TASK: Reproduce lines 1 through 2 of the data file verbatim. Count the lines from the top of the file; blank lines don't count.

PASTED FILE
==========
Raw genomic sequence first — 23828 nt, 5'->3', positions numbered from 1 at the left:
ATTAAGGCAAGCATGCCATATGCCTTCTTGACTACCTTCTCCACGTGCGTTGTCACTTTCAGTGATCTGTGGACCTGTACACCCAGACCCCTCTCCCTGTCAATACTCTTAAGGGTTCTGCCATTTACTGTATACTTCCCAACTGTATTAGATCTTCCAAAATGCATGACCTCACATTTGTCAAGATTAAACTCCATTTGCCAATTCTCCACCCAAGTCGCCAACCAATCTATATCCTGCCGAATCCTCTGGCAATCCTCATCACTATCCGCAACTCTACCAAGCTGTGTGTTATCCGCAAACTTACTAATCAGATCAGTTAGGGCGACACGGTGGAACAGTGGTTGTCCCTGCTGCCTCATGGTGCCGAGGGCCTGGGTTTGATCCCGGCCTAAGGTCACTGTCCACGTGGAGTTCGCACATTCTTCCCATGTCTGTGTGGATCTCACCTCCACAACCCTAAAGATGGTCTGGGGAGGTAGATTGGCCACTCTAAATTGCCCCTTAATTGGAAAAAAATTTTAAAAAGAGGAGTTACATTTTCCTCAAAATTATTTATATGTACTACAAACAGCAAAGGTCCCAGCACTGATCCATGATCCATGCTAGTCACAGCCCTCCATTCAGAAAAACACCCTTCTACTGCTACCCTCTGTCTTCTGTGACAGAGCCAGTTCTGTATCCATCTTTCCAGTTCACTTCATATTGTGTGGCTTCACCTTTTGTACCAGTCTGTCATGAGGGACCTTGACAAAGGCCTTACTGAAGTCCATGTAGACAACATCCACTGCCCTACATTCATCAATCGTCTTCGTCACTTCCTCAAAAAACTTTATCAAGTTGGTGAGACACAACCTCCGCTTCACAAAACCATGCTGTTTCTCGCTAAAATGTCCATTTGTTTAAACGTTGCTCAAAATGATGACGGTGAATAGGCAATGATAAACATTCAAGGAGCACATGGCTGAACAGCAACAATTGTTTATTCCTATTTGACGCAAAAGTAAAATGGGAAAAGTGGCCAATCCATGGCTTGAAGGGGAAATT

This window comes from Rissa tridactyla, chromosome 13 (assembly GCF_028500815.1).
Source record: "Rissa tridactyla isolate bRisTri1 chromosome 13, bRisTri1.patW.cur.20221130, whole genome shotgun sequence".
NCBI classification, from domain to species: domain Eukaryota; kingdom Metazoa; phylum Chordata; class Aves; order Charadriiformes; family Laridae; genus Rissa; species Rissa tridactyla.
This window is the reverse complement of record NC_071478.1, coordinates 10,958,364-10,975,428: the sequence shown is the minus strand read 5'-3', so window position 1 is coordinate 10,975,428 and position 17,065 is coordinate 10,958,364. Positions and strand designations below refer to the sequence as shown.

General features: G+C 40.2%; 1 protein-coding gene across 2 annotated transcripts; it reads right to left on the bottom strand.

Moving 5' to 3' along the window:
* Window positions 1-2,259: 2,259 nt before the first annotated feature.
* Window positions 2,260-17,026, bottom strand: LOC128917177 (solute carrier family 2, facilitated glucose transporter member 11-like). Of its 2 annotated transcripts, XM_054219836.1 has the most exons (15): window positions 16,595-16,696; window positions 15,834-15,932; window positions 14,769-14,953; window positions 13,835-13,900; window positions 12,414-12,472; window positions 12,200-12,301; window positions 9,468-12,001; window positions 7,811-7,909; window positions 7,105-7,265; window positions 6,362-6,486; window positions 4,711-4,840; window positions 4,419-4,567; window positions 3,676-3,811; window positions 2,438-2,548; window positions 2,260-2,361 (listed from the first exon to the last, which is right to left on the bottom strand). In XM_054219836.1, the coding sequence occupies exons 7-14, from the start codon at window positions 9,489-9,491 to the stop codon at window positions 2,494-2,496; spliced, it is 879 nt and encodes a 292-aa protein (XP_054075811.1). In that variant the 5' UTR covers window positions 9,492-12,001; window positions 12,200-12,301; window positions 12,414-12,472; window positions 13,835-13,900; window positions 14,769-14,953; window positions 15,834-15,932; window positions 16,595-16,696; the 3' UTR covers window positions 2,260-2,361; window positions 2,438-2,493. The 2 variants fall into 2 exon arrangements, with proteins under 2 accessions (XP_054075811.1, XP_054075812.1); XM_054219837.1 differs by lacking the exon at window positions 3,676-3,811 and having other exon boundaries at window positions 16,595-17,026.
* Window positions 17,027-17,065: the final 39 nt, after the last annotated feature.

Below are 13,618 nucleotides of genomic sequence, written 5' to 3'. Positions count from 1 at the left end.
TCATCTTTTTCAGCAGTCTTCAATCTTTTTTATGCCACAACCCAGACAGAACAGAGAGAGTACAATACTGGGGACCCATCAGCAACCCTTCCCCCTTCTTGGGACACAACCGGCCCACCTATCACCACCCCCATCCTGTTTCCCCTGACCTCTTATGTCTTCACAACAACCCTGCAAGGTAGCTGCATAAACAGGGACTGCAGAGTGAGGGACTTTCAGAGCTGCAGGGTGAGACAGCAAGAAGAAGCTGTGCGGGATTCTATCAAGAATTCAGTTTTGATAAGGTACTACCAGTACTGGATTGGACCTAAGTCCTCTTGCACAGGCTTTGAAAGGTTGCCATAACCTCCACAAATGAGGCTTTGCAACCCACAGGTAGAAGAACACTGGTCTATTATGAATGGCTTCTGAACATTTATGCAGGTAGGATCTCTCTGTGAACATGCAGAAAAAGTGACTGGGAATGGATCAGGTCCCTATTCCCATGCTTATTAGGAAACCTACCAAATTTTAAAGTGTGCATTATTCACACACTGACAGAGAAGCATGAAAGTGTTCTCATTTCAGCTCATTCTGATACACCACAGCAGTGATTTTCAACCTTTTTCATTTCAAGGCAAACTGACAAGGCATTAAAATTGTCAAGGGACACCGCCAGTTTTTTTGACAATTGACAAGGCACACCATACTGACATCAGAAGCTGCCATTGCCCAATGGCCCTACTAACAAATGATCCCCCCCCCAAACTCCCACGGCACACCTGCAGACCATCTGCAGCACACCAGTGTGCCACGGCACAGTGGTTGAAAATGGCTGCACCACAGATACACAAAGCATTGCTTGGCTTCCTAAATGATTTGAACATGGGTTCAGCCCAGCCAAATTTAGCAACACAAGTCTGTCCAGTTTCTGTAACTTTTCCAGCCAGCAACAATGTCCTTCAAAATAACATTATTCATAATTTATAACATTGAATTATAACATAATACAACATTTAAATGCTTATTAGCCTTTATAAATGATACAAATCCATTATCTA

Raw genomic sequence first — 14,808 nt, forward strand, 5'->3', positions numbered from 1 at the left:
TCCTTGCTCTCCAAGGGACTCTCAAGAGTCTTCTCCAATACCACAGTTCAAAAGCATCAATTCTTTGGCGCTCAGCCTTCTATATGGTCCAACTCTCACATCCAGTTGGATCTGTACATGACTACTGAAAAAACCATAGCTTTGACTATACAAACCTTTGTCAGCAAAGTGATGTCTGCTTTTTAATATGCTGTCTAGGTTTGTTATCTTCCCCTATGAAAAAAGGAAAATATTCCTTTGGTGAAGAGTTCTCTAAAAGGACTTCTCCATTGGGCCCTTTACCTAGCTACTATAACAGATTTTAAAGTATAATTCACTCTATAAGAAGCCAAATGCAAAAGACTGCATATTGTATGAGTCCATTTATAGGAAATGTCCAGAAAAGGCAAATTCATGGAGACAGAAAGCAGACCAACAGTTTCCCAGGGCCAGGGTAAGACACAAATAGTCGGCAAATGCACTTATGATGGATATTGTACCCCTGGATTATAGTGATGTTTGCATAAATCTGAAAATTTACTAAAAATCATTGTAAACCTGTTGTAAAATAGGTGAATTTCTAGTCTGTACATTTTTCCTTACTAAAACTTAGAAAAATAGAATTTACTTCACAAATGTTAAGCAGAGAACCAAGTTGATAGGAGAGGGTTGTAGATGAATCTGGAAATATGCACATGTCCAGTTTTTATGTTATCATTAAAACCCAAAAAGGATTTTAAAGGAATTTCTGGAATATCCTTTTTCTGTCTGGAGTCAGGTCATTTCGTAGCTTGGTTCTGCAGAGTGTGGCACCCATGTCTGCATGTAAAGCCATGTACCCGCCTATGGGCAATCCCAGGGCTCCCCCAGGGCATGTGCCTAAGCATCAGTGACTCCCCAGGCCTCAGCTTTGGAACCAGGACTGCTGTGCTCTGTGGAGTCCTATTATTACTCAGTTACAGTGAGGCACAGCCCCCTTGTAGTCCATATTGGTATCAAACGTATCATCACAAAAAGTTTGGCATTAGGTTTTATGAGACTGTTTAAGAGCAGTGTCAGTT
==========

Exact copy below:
Raw genomic sequence first — 23828 nt, 5'->3', positions numbered from 1 at the left:
ATTAAGGCAAGCATGCCATATGCCTTCTTGACTACCTTCTCCACGTGCGTTGTCACTTTCAGTGATCTGTGGACCTGTACACCCAGACCCCTCTCCCTGTCAATACTCTTAAGGGTTCTGCCATTTACTGTATACTTCCCAACTGTATTAGATCTTCCAAAATGCATGACCTCACATTTGTCAAGATTAAACTCCATTTGCCAATTCTCCACCCAAGTCGCCAACCAATCTATATCCTGCCGAATCCTCTGGCAATCCTCATCACTATCCGCAACTCTACCAAGCTGTGTGTTATCCGCAAACTTACTAATCAGATCAGTTAGGGCGACACGGTGGAACAGTGGTTGTCCCTGCTGCCTCATGGTGCCGAGGGCCTGGGTTTGATCCCGGCCTAAGGTCACTGTCCACGTGGAGTTCGCACATTCTTCCCATGTCTGTGTGGATCTCACCTCCACAACCCTAAAGATGGTCTGGGGAGGTAGATTGGCCACTCTAAATTGCCCCTTAATTGGAAAAAAATTTTAAAAAGAGGAGTTACATTTTCCTCAAAATTATTTATATGTACTACAAACAGCAAAGGTCCCAGCACTGATCCATGATCCATGCTAGTCACAGCCCTCCATTCAGAAAAACACCCTTCTACTGCTACCCTCTGTCTTCTGTGACAGAGCCAGTTCTGTATCCATCTTTCCAGTTCACTTCATATTGTGTGGCTTCACCTTTTGTACCAGTCTGTCATGAGGGACCTTGACAAAGGCCTTACTGAAGTCCATGTAGACAACATCCACTGCCCTACATTCATCAATCGTCTTCGTCACTTCCTCAAAAAACTTTATCAAGTTGGTGAGACACAACCTCCGCTTCACAAAACCATGCTGTTTCTCGCTAAAATGTCCATTTGTTTAAACGTTGCTCAAAATGATGACGGTGAATAGGCAATGATAAACATTCAAGGAGCACATGGCTGAACAGCAACAATTGTTTATTCCTATTTGACGCAAAAGTAAAATGGGAAAAGTGGCCAATCCATGGCTTGAAGGGGAAATT